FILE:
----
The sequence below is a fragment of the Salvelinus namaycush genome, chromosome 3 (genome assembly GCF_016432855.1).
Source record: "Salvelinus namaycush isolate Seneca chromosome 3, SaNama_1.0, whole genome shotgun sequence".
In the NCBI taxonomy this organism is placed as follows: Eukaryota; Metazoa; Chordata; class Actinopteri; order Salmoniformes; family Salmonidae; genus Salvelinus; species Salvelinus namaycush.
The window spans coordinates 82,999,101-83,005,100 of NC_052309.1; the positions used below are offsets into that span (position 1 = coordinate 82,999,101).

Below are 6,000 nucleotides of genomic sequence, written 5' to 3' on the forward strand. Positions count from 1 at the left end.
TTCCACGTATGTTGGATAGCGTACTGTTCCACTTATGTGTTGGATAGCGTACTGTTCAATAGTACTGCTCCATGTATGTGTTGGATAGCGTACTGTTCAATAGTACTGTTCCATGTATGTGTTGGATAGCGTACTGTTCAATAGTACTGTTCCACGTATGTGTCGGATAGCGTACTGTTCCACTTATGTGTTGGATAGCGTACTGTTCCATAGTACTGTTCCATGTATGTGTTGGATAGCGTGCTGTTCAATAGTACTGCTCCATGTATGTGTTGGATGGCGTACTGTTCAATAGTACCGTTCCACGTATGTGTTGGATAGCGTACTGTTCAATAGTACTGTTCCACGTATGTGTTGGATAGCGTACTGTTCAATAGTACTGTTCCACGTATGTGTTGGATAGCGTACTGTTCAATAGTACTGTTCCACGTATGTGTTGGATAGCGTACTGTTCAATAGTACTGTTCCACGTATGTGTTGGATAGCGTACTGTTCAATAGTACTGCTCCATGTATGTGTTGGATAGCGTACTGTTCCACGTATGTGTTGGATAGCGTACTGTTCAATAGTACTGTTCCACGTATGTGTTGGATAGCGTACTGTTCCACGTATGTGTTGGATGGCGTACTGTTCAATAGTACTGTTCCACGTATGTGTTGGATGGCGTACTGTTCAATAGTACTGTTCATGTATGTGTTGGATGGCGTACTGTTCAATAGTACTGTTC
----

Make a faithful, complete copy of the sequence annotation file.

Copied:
The sequence below is a fragment of the Salvelinus namaycush genome, chromosome 3 (genome assembly GCF_016432855.1).
Source record: "Salvelinus namaycush isolate Seneca chromosome 3, SaNama_1.0, whole genome shotgun sequence".
In the NCBI taxonomy this organism is placed as follows: Eukaryota; Metazoa; Chordata; class Actinopteri; order Salmoniformes; family Salmonidae; genus Salvelinus; species Salvelinus namaycush.
The window spans coordinates 82,999,101-83,005,100 of NC_052309.1; the positions used below are offsets into that span (position 1 = coordinate 82,999,101).

Below are 6,000 nucleotides of genomic sequence, written 5' to 3' on the forward strand. Positions count from 1 at the left end.
TTCCACGTATGTTGGATAGCGTACTGTTCCACTTATGTGTTGGATAGCGTACTGTTCAATAGTACTGCTCCATGTATGTGTTGGATAGCGTACTGTTCAATAGTACTGTTCCATGTATGTGTTGGATAGCGTACTGTTCAATAGTACTGTTCCACGTATGTGTCGGATAGCGTACTGTTCCACTTATGTGTTGGATAGCGTACTGTTCCATAGTACTGTTCCATGTATGTGTTGGATAGCGTGCTGTTCAATAGTACTGCTCCATGTATGTGTTGGATGGCGTACTGTTCAATAGTACCGTTCCACGTATGTGTTGGATAGCGTACTGTTCAATAGTACTGTTCCACGTATGTGTTGGATAGCGTACTGTTCAATAGTACTGTTCCACGTATGTGTTGGATAGCGTACTGTTCAATAGTACTGTTCCACGTATGTGTTGGATAGCGTACTGTTCAATAGTACTGTTCCACGTATGTGTTGGATAGCGTACTGTTCAATAGTACTGCTCCATGTATGTGTTGGATAGCGTACTGTTCCACGTATGTGTTGGATAGCGTACTGTTCAATAGTACTGTTCCACGTATGTGTTGGATAGCGTACTGTTCCACGTATGTGTTGGATGGCGTACTGTTCAATAGTACTGTTCCACGTATGTGTTGGATGGCGTACTGTTCAATAGTACTGTTCATGTATGTGTTGGATGGCGTACTGTTCAATAGTACTGTTC